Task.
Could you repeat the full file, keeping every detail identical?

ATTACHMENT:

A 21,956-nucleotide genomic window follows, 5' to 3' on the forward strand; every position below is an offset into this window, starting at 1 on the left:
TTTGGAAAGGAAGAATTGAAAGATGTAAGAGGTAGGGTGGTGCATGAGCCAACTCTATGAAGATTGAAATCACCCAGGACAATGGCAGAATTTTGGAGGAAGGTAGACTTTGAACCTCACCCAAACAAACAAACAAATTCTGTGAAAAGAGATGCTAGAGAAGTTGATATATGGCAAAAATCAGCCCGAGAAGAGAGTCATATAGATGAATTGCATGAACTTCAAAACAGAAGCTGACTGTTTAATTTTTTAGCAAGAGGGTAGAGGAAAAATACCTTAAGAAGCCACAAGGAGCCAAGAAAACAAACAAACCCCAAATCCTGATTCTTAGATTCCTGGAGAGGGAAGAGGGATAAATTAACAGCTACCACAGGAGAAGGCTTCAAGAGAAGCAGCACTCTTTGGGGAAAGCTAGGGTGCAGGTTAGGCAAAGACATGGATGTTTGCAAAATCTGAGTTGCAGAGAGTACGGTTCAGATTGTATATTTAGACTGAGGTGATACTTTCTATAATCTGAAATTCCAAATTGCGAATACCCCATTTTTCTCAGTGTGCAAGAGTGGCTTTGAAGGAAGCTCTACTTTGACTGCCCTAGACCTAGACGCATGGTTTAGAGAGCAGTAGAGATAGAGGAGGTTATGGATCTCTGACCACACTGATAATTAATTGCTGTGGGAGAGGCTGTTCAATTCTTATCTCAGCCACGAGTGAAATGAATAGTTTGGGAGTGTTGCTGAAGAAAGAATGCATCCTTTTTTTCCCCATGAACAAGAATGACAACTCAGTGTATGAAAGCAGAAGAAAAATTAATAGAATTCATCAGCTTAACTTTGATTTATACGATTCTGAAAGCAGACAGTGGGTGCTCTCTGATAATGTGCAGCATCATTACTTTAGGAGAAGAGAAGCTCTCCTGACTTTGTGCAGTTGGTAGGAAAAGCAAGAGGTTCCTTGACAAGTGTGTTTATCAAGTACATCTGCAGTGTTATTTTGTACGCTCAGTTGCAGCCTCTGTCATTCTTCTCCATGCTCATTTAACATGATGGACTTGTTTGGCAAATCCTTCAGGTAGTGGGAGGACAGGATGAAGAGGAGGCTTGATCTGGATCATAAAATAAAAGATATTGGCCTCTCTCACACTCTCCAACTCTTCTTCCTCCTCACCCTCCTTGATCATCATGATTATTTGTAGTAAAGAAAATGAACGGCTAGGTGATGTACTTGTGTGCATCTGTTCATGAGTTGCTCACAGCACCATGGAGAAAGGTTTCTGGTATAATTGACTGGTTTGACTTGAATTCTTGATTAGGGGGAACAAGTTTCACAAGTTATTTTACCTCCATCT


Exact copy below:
A 21,956-nucleotide genomic window follows, 5' to 3' on the forward strand; every position below is an offset into this window, starting at 1 on the left:
TTTGGAAAGGAAGAATTGAAAGATGTAAGAGGTAGGGTGGTGCATGAGCCAACTCTATGAAGATTGAAATCACCCAGGACAATGGCAGAATTTTGGAGGAAGGTAGACTTTGAACCTCACCCAAACAAACAAACAAATTCTGTGAAAAGAGATGCTAGAGAAGTTGATATATGGCAAAAATCAGCCCGAGAAGAGAGTCATATAGATGAATTGCATGAACTTCAAAACAGAAGCTGACTGTTTAATTTTTTAGCAAGAGGGTAGAGGAAAAATACCTTAAGAAGCCACAAGGAGCCAAGAAAACAAACAAACCCCAAATCCTGATTCTTAGATTCCTGGAGAGGGAAGAGGGATAAATTAACAGCTACCACAGGAGAAGGCTTCAAGAGAAGCAGCACTCTTTGGGGAAAGCTAGGGTGCAGGTTAGGCAAAGACATGGATGTTTGCAAAATCTGAGTTGCAGAGAGTACGGTTCAGATTGTATATTTAGACTGAGGTGATACTTTCTATAATCTGAAATTCCAAATTGCGAATACCCCATTTTTCTCAGTGTGCAAGAGTGGCTTTGAAGGAAGCTCTACTTTGACTGCCCTAGACCTAGACGCATGGTTTAGAGAGCAGTAGAGATAGAGGAGGTTATGGATCTCTGACCACACTGATAATTAATTGCTGTGGGAGAGGCTGTTCAATTCTTATCTCAGCCACGAGTGAAATGAATAGTTTGGGAGTGTTGCTGAAGAAAGAATGCATCCTTTTTTTCCCCATGAACAAGAATGACAACTCAGTGTATGAAAGCAGAAGAAAAATTAATAGAATTCATCAGCTTAACTTTGATTTATACGATTCTGAAAGCAGACAGTGGGTGCTCTCTGATAATGTGCAGCATCATTACTTTAGGAGAAGAGAAGCTCTCCTGACTTTGTGCAGTTGGTAGGAAAAGCAAGAGGTTCCTTGACAAGTGTGTTTATCAAGTACATCTGCAGTGTTATTTTGTACGCTCAGTTGCAGCCTCTGTCATTCTTCTCCATGCTCATTTAACATGATGGACTTGTTTGGCAAATCCTTCAGGTAGTGGGAGGACAGGATGAAGAGGAGGCTTGATCTGGATCATAAAATAAAAGATATTGGCCTCTCTCACACTCTCCAACTCTTCTTCCTCCTCACCCTCCTTGATCATCATGATTATTTGTAGTAAAGAAAATGAACGGCTAGGTGATGTACTTGTGTGCATCTGTTCATGAGTTGCTCACAGCACCATGGAGAAAGGTTTCTGGTATAATTGACTGGTTTGACTTGAATTCTTGATTAGGGGGAACAAGTTTCACAAGTTATTTTACCTCCATCT